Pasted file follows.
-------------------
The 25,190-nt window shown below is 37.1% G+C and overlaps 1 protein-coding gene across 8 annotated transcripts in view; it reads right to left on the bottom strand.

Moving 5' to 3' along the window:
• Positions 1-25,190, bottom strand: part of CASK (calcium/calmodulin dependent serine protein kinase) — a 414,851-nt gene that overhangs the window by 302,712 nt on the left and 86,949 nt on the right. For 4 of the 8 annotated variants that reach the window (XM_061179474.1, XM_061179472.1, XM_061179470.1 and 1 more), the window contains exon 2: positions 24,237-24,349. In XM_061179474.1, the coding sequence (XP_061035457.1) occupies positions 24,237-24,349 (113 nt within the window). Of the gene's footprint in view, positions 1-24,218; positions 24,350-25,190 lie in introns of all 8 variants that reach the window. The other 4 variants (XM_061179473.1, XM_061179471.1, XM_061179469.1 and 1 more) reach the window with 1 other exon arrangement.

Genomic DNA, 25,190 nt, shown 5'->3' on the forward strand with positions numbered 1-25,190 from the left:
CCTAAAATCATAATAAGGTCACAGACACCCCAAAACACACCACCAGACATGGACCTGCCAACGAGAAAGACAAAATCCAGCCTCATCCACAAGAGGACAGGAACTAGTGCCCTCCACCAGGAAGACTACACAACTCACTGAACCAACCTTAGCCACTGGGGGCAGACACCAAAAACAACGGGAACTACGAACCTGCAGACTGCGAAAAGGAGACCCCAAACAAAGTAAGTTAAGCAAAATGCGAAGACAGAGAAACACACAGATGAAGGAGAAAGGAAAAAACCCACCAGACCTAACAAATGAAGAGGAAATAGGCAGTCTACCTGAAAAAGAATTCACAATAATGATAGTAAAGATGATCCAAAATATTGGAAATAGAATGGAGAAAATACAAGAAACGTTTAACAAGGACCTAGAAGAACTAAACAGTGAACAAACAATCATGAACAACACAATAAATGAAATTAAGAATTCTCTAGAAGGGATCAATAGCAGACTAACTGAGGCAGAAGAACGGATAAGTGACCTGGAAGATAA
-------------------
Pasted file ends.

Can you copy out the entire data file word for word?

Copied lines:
The 25,190-nt window shown below is 37.1% G+C and overlaps 1 protein-coding gene across 8 annotated transcripts in view; it reads right to left on the bottom strand.

Moving 5' to 3' along the window:
• Positions 1-25,190, bottom strand: part of CASK (calcium/calmodulin dependent serine protein kinase) — a 414,851-nt gene that overhangs the window by 302,712 nt on the left and 86,949 nt on the right. For 4 of the 8 annotated variants that reach the window (XM_061179474.1, XM_061179472.1, XM_061179470.1 and 1 more), the window contains exon 2: positions 24,237-24,349. In XM_061179474.1, the coding sequence (XP_061035457.1) occupies positions 24,237-24,349 (113 nt within the window). Of the gene's footprint in view, positions 1-24,218; positions 24,350-25,190 lie in introns of all 8 variants that reach the window. The other 4 variants (XM_061179473.1, XM_061179471.1, XM_061179469.1 and 1 more) reach the window with 1 other exon arrangement.

Genomic DNA, 25,190 nt, shown 5'->3' on the forward strand with positions numbered 1-25,190 from the left:
CCTAAAATCATAATAAGGTCACAGACACCCCAAAACACACCACCAGACATGGACCTGCCAACGAGAAAGACAAAATCCAGCCTCATCCACAAGAGGACAGGAACTAGTGCCCTCCACCAGGAAGACTACACAACTCACTGAACCAACCTTAGCCACTGGGGGCAGACACCAAAAACAACGGGAACTACGAACCTGCAGACTGCGAAAAGGAGACCCCAAACAAAGTAAGTTAAGCAAAATGCGAAGACAGAGAAACACACAGATGAAGGAGAAAGGAAAAAACCCACCAGACCTAACAAATGAAGAGGAAATAGGCAGTCTACCTGAAAAAGAATTCACAATAATGATAGTAAAGATGATCCAAAATATTGGAAATAGAATGGAGAAAATACAAGAAACGTTTAACAAGGACCTAGAAGAACTAAACAGTGAACAAACAATCATGAACAACACAATAAATGAAATTAAGAATTCTCTAGAAGGGATCAATAGCAGACTAACTGAGGCAGAAGAACGGATAAGTGACCTGGAAGATAA